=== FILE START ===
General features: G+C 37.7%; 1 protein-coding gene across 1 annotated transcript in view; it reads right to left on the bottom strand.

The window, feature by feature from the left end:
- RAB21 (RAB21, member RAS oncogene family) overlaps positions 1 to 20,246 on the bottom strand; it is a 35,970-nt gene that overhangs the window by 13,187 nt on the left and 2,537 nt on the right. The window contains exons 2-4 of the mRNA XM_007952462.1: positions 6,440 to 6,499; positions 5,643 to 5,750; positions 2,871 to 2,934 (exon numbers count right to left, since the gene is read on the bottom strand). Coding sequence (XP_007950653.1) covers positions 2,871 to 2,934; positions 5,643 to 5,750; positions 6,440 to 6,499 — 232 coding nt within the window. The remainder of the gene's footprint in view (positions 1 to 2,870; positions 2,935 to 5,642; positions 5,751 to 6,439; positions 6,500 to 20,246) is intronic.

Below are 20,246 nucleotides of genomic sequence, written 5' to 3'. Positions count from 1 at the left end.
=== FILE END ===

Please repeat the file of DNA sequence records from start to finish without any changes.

General features: G+C 37.7%; 1 protein-coding gene across 1 annotated transcript in view; it reads right to left on the bottom strand.

The window, feature by feature from the left end:
- RAB21 (RAB21, member RAS oncogene family) overlaps positions 1 to 20,246 on the bottom strand; it is a 35,970-nt gene that overhangs the window by 13,187 nt on the left and 2,537 nt on the right. The window contains exons 2-4 of the mRNA XM_007952462.1: positions 6,440 to 6,499; positions 5,643 to 5,750; positions 2,871 to 2,934 (exon numbers count right to left, since the gene is read on the bottom strand). Coding sequence (XP_007950653.1) covers positions 2,871 to 2,934; positions 5,643 to 5,750; positions 6,440 to 6,499 — 232 coding nt within the window. The remainder of the gene's footprint in view (positions 1 to 2,870; positions 2,935 to 5,642; positions 5,751 to 6,439; positions 6,500 to 20,246) is intronic.

Below are 20,246 nucleotides of genomic sequence, written 5' to 3'. Positions count from 1 at the left end.